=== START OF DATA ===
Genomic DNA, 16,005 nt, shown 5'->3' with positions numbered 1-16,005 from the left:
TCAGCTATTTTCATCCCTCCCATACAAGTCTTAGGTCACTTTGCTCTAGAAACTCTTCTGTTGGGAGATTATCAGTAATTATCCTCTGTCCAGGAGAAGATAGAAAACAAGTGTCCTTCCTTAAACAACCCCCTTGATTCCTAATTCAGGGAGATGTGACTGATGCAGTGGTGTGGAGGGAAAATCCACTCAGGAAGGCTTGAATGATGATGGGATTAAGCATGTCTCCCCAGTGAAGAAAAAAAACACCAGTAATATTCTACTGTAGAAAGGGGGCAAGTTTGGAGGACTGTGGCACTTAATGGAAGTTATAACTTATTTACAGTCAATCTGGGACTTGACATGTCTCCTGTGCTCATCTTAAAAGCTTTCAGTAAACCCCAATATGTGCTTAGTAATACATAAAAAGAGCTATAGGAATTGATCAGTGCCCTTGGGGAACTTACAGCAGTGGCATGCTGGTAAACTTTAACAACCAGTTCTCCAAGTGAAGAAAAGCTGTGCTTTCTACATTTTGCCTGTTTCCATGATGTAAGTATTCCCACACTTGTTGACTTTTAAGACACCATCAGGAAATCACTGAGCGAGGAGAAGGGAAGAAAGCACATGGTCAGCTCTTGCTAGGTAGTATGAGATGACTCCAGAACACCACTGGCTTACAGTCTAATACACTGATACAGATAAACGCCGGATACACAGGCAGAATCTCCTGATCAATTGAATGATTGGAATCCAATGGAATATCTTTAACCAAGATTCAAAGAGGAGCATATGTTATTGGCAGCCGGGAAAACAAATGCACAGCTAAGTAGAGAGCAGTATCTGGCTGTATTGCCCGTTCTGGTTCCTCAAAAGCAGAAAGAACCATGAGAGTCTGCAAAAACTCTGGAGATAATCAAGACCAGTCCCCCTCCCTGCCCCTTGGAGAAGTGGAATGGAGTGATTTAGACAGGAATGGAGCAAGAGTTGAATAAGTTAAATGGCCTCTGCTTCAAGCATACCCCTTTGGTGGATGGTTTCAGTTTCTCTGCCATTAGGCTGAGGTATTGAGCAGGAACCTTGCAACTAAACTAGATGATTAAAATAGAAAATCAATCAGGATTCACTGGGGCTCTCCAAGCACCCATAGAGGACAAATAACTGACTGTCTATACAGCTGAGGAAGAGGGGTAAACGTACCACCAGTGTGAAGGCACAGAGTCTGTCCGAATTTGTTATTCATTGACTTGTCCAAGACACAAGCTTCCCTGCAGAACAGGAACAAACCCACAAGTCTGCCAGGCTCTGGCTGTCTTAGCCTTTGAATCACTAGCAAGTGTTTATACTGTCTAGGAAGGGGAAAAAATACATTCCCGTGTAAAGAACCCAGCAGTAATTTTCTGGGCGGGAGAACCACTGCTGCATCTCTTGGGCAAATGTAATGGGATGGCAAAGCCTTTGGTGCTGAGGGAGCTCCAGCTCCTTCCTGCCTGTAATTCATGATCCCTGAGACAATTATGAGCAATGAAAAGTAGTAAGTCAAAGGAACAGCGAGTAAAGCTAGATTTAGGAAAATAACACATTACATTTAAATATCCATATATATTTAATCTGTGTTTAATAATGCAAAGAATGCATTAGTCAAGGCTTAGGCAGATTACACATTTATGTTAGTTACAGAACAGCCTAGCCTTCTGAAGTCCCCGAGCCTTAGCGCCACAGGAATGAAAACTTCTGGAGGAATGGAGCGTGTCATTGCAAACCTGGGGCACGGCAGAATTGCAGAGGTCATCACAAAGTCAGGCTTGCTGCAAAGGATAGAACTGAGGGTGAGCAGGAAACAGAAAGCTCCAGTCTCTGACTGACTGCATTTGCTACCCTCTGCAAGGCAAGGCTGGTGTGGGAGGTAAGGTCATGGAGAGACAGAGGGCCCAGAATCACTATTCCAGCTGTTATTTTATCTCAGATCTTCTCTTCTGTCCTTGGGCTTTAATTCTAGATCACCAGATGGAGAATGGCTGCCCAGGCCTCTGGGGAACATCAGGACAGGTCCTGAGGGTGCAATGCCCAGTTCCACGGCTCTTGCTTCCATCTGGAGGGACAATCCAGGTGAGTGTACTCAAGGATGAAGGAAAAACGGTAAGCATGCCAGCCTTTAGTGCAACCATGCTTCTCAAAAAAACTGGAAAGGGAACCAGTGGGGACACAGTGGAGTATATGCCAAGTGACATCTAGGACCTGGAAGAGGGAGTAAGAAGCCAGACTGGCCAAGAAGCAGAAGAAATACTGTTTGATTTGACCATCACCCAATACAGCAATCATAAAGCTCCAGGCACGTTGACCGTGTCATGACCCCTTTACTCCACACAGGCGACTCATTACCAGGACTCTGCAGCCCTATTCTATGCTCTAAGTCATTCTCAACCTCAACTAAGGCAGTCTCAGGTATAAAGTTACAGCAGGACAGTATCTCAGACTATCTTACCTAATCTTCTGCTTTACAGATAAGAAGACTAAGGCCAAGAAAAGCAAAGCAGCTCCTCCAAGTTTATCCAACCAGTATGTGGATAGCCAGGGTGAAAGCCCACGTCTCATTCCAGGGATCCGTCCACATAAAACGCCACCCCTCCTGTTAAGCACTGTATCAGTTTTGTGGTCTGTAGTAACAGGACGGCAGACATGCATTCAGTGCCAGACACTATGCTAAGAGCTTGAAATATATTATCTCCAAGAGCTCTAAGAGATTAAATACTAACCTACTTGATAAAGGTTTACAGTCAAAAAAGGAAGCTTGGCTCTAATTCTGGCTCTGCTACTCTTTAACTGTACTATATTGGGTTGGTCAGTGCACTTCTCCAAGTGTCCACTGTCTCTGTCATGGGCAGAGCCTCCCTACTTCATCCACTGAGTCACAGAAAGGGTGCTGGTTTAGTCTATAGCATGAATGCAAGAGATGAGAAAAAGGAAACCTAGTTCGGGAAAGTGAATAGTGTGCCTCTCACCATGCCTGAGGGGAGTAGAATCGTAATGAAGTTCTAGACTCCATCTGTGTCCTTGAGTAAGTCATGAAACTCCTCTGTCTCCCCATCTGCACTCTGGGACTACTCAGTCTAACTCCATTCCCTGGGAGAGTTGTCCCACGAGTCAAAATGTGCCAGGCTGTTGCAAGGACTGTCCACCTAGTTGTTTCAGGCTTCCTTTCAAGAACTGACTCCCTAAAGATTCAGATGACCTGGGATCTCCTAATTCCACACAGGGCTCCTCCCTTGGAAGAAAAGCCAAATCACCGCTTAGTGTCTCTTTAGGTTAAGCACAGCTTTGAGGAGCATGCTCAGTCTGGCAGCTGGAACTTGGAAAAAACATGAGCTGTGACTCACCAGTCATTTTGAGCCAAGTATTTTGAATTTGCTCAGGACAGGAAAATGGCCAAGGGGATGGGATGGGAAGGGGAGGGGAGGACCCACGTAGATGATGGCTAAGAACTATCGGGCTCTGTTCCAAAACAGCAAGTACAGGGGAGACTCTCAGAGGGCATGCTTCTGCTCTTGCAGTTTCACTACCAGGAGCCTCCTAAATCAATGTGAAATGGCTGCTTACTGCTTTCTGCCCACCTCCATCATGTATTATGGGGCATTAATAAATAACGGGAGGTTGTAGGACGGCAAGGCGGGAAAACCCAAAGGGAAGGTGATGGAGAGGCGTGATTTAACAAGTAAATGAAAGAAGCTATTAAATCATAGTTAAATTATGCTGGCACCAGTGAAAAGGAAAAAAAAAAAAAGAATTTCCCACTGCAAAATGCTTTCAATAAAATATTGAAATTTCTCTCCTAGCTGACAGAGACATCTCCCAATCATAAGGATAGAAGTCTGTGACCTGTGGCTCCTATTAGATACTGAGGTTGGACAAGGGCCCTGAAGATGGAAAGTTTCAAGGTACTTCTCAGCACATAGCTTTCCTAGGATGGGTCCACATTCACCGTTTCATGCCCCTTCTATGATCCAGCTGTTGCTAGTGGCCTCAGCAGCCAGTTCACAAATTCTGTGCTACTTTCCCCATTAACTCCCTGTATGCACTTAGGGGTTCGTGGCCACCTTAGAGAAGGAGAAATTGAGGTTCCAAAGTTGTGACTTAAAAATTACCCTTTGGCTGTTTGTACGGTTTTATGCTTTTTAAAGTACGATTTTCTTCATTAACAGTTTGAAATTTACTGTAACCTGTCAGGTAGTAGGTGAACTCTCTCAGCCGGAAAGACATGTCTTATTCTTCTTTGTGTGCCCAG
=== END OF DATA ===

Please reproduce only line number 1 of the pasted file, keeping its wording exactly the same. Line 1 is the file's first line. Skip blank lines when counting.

Genomic DNA, 16,005 nt, shown 5'->3' with positions numbered 1-16,005 from the left: